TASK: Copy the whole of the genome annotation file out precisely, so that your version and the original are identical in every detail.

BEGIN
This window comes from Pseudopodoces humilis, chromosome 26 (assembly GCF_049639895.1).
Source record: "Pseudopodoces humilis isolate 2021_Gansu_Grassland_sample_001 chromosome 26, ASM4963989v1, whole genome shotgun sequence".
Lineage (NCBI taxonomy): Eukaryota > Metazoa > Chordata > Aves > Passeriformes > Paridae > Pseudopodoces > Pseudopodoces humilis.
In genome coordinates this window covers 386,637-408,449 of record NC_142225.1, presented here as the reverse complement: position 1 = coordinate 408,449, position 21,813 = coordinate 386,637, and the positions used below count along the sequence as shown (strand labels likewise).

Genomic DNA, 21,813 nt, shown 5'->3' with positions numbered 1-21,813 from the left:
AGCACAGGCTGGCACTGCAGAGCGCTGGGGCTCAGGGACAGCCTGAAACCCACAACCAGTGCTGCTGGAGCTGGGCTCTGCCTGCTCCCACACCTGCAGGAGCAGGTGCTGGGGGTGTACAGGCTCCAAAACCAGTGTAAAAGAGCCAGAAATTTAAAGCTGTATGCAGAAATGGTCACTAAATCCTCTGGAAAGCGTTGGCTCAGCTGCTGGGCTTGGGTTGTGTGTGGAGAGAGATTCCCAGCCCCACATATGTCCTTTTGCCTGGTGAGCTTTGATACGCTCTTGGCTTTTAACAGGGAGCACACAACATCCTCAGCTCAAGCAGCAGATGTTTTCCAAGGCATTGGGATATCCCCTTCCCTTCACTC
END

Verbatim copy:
This window comes from Pseudopodoces humilis, chromosome 26 (assembly GCF_049639895.1).
Source record: "Pseudopodoces humilis isolate 2021_Gansu_Grassland_sample_001 chromosome 26, ASM4963989v1, whole genome shotgun sequence".
Lineage (NCBI taxonomy): Eukaryota > Metazoa > Chordata > Aves > Passeriformes > Paridae > Pseudopodoces > Pseudopodoces humilis.
In genome coordinates this window covers 386,637-408,449 of record NC_142225.1, presented here as the reverse complement: position 1 = coordinate 408,449, position 21,813 = coordinate 386,637, and the positions used below count along the sequence as shown (strand labels likewise).

Genomic DNA, 21,813 nt, shown 5'->3' with positions numbered 1-21,813 from the left:
AGCACAGGCTGGCACTGCAGAGCGCTGGGGCTCAGGGACAGCCTGAAACCCACAACCAGTGCTGCTGGAGCTGGGCTCTGCCTGCTCCCACACCTGCAGGAGCAGGTGCTGGGGGTGTACAGGCTCCAAAACCAGTGTAAAAGAGCCAGAAATTTAAAGCTGTATGCAGAAATGGTCACTAAATCCTCTGGAAAGCGTTGGCTCAGCTGCTGGGCTTGGGTTGTGTGTGGAGAGAGATTCCCAGCCCCACATATGTCCTTTTGCCTGGTGAGCTTTGATACGCTCTTGGCTTTTAACAGGGAGCACACAACATCCTCAGCTCAAGCAGCAGATGTTTTCCAAGGCATTGGGATATCCCCTTCCCTTCACTC